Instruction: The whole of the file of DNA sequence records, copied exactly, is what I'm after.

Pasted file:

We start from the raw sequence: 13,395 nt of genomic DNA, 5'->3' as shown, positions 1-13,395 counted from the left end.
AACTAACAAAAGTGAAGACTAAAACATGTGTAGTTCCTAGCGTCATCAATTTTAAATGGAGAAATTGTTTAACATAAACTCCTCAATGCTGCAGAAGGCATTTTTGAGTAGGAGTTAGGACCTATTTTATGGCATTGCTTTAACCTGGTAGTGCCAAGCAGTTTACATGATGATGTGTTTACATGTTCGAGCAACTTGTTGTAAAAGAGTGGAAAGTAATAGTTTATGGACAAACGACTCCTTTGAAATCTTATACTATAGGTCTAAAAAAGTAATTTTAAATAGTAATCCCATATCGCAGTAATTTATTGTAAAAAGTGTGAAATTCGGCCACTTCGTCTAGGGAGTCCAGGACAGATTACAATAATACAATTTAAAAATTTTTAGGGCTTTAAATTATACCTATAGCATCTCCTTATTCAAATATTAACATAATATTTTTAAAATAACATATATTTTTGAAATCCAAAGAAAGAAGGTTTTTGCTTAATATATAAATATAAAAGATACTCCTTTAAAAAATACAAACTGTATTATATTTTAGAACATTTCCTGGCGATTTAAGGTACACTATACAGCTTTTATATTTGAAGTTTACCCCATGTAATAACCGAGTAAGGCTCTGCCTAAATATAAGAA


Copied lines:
We start from the raw sequence: 13,395 nt of genomic DNA, 5'->3' as shown, positions 1-13,395 counted from the left end.
AACTAACAAAAGTGAAGACTAAAACATGTGTAGTTCCTAGCGTCATCAATTTTAAATGGAGAAATTGTTTAACATAAACTCCTCAATGCTGCAGAAGGCATTTTTGAGTAGGAGTTAGGACCTATTTTATGGCATTGCTTTAACCTGGTAGTGCCAAGCAGTTTACATGATGATGTGTTTACATGTTCGAGCAACTTGTTGTAAAAGAGTGGAAAGTAATAGTTTATGGACAAACGACTCCTTTGAAATCTTATACTATAGGTCTAAAAAAGTAATTTTAAATAGTAATCCCATATCGCAGTAATTTATTGTAAAAAGTGTGAAATTCGGCCACTTCGTCTAGGGAGTCCAGGACAGATTACAATAATACAATTTAAAAATTTTTAGGGCTTTAAATTATACCTATAGCATCTCCTTATTCAAATATTAACATAATATTTTTAAAATAACATATATTTTTGAAATCCAAAGAAAGAAGGTTTTTGCTTAATATATAAATATAAAAGATACTCCTTTAAAAAATACAAACTGTATTATATTTTAGAACATTTCCTGGCGATTTAAGGTACACTATACAGCTTTTATATTTGAAGTTTACCCCATGTAATAACCGAGTAAGGCTCTGCCTAAATATAAGAA